Meanwhile, Faiks said, "The local communities are all cooperating very much, providing us with information on their services." Teachers appear to have moderated contract demands, and the representatives of the 9,500-member Alaska Public Employes Association seem close to accepting a delay of a 3.8 percent pay increase.
But the talk is not only of belt-tightening. Faiks said the state has managed to save 23 percent of its oil largess, much going to the $6 billion Permanent Fund that legislators hope to keep for the years when the oil wells run dry. That enormous savings account will pay each Alaska resident a $504 cash dividend in interest this year, no matter what happens to petroleum prices. With such solid state credit, the Alaska Housing Finance Corp. recently acquired investor backing for home mortgages as low as 9.25 percent.
Fairbanks also is anticipating an influx of more than 2,800 soldiers and 3,500 dependents, who will need houses, groceries and school shoes. Rather than cut back its presence here in the face of the federal budget crisis, the Pentagon is about to install a brigade of the new 6th Light Infantry Division, in part to protect the pipeline that takes Alaskan oil south.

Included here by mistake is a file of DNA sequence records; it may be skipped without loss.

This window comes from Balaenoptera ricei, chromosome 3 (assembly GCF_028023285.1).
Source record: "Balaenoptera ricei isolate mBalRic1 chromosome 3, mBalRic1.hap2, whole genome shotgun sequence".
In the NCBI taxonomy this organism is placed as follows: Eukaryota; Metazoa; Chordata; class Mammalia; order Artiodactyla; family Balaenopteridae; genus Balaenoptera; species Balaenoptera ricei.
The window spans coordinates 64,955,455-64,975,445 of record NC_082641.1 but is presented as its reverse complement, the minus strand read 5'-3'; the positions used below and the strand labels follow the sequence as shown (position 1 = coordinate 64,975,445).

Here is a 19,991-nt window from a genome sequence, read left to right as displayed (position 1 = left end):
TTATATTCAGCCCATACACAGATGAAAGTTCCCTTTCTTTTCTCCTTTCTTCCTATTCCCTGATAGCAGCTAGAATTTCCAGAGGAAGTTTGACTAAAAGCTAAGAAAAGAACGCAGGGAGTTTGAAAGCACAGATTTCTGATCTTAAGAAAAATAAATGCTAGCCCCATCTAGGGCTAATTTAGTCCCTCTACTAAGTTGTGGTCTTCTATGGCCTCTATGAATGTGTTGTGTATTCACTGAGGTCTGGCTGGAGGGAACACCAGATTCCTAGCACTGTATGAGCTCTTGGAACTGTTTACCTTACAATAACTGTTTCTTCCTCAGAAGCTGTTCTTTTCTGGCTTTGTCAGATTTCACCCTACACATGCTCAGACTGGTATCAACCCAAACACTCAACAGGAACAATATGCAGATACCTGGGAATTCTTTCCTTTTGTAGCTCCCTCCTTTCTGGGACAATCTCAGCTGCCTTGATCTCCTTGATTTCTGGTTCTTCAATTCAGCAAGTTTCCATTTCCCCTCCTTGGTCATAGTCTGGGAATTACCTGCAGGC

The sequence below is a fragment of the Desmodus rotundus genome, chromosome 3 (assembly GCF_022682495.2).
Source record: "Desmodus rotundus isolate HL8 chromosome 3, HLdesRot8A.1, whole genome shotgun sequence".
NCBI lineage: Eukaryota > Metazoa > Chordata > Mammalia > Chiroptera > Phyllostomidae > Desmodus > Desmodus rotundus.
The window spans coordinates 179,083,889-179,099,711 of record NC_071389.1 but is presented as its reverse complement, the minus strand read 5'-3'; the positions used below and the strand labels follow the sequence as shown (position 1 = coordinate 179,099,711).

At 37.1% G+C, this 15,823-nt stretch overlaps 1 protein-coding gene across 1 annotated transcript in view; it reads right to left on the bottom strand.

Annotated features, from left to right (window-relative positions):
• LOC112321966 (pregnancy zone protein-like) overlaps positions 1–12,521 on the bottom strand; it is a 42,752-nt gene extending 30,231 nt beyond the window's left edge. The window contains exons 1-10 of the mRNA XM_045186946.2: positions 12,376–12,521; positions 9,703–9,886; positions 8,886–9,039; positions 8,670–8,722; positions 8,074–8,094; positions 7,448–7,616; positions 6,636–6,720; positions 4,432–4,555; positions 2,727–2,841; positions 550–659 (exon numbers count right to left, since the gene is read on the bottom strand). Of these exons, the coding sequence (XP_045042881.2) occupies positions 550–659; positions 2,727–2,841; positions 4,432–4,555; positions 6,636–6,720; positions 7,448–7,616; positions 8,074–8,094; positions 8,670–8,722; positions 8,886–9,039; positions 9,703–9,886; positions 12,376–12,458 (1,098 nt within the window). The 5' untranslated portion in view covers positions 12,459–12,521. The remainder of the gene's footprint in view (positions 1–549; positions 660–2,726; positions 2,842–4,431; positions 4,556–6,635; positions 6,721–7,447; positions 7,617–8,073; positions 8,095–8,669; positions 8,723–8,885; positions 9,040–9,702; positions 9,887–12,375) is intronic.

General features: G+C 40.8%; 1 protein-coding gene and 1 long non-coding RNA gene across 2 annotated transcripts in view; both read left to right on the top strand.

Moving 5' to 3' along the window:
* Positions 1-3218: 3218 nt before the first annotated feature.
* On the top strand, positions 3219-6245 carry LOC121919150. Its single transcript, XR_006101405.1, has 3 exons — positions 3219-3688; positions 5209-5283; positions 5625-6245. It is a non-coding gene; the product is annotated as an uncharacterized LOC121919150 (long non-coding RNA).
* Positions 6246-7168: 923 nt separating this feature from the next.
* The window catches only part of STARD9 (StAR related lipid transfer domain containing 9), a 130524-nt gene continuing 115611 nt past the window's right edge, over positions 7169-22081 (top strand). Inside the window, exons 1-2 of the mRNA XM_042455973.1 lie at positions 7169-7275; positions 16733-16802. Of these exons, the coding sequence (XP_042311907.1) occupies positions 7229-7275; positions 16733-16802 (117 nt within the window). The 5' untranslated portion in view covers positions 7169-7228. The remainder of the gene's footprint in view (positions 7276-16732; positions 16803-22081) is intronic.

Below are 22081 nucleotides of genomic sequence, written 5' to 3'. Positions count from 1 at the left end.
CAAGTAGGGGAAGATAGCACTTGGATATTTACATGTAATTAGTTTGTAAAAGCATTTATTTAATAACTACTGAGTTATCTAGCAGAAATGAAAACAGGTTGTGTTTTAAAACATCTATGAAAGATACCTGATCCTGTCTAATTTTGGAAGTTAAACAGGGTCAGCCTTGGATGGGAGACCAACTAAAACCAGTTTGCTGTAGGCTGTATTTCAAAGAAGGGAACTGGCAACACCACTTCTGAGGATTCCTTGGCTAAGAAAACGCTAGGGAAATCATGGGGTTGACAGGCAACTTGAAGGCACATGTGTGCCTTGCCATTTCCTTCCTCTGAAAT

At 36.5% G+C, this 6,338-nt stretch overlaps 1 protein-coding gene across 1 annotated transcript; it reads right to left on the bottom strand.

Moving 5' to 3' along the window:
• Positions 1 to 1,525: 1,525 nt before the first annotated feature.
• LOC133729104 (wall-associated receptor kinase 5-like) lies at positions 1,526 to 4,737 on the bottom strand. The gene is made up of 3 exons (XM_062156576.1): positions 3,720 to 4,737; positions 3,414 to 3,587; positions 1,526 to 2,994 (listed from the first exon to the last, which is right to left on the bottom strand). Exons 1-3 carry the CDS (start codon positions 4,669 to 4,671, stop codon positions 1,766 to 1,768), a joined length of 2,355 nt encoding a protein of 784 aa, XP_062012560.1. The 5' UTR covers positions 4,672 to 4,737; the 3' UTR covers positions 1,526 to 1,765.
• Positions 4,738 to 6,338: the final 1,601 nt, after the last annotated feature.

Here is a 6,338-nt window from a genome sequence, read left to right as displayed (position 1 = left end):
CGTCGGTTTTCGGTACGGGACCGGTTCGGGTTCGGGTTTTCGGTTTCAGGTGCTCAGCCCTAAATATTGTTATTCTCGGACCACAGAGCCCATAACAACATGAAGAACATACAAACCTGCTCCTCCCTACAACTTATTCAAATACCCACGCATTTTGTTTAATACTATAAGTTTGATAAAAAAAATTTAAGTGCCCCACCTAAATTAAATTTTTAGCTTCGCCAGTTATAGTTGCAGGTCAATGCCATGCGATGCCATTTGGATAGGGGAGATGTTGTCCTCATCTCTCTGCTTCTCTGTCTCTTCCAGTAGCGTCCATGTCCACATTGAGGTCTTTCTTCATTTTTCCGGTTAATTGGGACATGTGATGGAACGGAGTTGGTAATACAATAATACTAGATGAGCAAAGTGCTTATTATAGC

A major upgrading of water and sewer lines has begun. The Army has put one local firm to work building 400 housing units, the first step in what is expected to be at least $300 million in construction.
The brigade, to be split between Fort Wainwright at the southeast corner of Fairbanks and Fort Richardson in Anchorage, is the only one of the Army's new mobile divisions with a specific turf to defend. Its assignment, said Army spokesman Maj. Philip Soucy, "most assuredly" includes the Trans-Alaska Pipeline, a gleaming metal snake slicing south along Fairbanks' eastern border.